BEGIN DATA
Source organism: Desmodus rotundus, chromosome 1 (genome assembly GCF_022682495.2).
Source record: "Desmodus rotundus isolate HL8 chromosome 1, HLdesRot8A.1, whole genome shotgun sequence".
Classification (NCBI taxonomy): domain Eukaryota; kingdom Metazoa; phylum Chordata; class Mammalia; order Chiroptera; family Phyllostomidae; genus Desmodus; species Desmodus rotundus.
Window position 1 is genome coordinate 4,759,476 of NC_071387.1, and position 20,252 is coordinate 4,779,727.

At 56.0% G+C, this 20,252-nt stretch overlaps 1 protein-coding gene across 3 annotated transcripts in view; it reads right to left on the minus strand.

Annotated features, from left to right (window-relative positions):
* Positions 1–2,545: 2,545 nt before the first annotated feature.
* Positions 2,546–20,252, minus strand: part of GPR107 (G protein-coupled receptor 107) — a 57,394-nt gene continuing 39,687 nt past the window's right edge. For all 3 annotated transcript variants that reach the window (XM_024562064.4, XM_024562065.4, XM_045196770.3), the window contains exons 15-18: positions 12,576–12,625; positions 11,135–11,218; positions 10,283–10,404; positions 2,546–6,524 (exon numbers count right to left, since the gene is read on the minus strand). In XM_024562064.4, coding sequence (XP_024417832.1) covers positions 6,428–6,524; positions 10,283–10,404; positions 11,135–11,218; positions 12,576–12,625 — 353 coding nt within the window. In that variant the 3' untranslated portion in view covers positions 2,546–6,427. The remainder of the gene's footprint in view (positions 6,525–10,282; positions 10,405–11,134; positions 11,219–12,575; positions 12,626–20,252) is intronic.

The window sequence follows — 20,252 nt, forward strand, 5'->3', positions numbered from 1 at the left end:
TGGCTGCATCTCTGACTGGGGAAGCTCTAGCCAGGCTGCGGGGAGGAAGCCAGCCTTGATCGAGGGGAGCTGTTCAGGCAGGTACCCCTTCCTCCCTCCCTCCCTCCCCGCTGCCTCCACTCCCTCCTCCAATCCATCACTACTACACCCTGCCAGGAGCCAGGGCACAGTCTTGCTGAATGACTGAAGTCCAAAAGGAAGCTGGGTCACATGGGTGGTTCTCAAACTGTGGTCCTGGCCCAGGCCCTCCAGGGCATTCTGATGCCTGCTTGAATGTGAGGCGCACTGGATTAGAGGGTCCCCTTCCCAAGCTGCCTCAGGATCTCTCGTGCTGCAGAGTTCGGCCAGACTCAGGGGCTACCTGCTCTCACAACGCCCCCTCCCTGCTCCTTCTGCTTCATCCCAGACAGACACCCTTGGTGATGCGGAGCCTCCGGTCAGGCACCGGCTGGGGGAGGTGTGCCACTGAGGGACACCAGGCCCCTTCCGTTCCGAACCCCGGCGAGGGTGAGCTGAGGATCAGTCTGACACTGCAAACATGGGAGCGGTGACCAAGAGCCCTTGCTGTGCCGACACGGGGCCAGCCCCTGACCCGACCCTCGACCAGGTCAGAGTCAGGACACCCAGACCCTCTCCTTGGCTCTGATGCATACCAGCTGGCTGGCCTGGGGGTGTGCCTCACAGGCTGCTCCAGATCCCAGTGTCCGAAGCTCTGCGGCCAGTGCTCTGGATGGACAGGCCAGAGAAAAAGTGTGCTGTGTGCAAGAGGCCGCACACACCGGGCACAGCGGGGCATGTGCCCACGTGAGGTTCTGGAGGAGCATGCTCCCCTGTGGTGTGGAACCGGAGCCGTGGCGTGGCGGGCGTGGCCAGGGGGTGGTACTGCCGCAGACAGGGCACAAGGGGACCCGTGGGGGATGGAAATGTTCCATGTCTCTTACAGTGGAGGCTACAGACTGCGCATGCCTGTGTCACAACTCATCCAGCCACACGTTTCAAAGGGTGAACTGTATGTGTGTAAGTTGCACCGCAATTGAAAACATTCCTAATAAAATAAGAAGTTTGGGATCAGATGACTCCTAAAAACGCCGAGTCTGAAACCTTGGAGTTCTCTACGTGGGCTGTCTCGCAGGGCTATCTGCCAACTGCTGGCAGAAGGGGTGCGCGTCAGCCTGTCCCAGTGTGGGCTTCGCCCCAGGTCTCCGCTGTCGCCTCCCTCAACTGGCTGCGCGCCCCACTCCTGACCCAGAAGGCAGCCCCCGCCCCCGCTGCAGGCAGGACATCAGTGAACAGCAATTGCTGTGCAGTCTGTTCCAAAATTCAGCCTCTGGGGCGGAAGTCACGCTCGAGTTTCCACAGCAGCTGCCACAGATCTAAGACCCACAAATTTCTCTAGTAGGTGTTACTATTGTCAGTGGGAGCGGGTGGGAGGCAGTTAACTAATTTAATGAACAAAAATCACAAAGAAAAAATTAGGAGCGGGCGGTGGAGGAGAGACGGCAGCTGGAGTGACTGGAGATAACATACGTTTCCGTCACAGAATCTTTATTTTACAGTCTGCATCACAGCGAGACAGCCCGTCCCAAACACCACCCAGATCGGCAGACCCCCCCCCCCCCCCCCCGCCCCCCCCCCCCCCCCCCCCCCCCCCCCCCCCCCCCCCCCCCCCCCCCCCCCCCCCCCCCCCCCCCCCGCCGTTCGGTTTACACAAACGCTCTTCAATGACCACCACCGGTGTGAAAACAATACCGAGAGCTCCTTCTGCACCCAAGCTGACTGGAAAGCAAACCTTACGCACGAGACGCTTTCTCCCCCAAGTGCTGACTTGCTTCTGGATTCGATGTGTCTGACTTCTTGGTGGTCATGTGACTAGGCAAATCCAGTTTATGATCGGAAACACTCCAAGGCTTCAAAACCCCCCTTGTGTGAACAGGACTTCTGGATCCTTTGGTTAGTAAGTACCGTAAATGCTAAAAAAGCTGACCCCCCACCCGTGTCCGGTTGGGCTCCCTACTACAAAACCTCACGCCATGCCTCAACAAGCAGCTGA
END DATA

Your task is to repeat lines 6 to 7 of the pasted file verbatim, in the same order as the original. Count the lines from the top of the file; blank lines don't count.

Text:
Annotated features, from left to right (window-relative positions):
* Positions 1–2,545: 2,545 nt before the first annotated feature.